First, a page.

We consistently see that people love picking up simple, beautiful printed pieces – and your business can look fantastic by using corporate design holistically in every aspect of that line of work, from business cards to a collated booklet of your latest pieces of thought leadership. The best part is just how short print runs can be – perhaps you print twenty copies, perhaps two hundred: with different print formats, anything is possible.

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Website homepages for Alpha Insurance Analysts, Nautica Law and Veld Capital

Digital that’s useful

In many ways, ‘the website’ is the cornerstone holding together all of these moving parts, the place where all the elements I’ve been discussing and their iterations meld. With technical quantum leaps and ever-growing innovation of type designers, telling a story whether formal (or sensationally loose) on the web is easier now than it ever was. It just has to fit, first and foremost, on a phone screen. Well, mostly. I like to think that for a business customer, sitting in front of a laptop or office monitor means that gorgeous, roomy, widescreen websites remain a viable design challenge. A great example here is interior design firms, which has been a mainstay of our client base from the start.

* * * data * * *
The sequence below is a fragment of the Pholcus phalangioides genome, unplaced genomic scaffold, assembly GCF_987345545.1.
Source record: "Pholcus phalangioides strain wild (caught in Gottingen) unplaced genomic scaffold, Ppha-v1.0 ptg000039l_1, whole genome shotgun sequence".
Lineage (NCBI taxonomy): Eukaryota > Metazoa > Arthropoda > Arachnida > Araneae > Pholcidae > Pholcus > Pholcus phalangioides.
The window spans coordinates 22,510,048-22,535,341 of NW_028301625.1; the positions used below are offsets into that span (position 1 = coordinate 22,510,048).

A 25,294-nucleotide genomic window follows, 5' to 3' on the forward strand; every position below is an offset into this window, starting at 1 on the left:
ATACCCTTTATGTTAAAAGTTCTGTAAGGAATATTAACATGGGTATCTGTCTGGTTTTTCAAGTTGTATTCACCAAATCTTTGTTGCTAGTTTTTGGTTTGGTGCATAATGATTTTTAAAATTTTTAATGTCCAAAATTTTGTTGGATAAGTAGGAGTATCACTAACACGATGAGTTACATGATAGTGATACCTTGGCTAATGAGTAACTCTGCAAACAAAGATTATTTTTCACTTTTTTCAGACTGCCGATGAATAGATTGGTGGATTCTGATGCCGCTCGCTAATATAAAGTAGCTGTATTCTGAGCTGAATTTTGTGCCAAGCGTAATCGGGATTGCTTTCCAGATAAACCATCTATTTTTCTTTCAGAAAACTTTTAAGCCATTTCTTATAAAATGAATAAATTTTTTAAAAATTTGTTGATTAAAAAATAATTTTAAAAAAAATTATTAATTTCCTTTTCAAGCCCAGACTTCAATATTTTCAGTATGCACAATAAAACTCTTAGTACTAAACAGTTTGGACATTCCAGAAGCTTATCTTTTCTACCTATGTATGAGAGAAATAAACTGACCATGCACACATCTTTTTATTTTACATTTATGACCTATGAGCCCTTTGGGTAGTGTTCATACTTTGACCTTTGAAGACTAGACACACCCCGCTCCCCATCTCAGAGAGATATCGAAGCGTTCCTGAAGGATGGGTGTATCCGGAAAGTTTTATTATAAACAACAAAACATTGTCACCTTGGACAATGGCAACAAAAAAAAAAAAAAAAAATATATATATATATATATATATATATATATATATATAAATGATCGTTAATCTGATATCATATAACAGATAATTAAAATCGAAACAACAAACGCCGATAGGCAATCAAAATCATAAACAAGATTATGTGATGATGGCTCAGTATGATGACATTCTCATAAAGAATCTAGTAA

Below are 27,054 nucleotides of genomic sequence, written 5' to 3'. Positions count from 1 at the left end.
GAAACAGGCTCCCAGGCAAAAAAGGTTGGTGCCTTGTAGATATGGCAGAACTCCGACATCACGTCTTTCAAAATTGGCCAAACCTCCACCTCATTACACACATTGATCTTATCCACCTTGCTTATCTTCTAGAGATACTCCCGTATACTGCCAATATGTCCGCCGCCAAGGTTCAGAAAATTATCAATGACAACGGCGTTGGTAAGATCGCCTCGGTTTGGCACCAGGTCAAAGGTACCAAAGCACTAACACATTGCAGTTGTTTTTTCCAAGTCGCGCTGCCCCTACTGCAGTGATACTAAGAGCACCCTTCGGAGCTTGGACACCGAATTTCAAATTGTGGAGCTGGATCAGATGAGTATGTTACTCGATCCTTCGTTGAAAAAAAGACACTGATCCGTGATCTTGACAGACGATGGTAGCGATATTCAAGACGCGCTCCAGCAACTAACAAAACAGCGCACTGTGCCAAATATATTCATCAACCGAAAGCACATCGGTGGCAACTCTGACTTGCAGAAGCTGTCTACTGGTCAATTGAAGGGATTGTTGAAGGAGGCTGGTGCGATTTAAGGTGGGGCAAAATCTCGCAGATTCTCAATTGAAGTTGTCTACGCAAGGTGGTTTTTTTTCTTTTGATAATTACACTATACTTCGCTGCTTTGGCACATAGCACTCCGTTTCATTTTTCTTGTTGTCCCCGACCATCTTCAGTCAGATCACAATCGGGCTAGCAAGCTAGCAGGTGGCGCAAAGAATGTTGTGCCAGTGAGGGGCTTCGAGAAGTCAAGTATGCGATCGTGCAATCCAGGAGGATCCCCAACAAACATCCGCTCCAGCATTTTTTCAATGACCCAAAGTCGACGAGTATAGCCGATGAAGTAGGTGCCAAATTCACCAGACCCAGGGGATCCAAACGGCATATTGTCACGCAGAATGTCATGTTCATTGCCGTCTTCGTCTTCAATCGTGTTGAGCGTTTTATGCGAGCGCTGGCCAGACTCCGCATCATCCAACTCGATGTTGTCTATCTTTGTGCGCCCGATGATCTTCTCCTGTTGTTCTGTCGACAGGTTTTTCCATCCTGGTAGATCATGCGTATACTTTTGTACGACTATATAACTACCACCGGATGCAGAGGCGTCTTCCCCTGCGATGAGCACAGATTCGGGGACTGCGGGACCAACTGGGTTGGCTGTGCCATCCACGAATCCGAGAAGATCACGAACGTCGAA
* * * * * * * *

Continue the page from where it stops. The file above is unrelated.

Thinking cross-device is the central way of applying design holistically here, and it’s a challenge to explain that to our clients, as to adapt with one site and many devices, creativity has to be contained… or at very least applied considering every aspect of the layout so it works here… and there, all at the same time.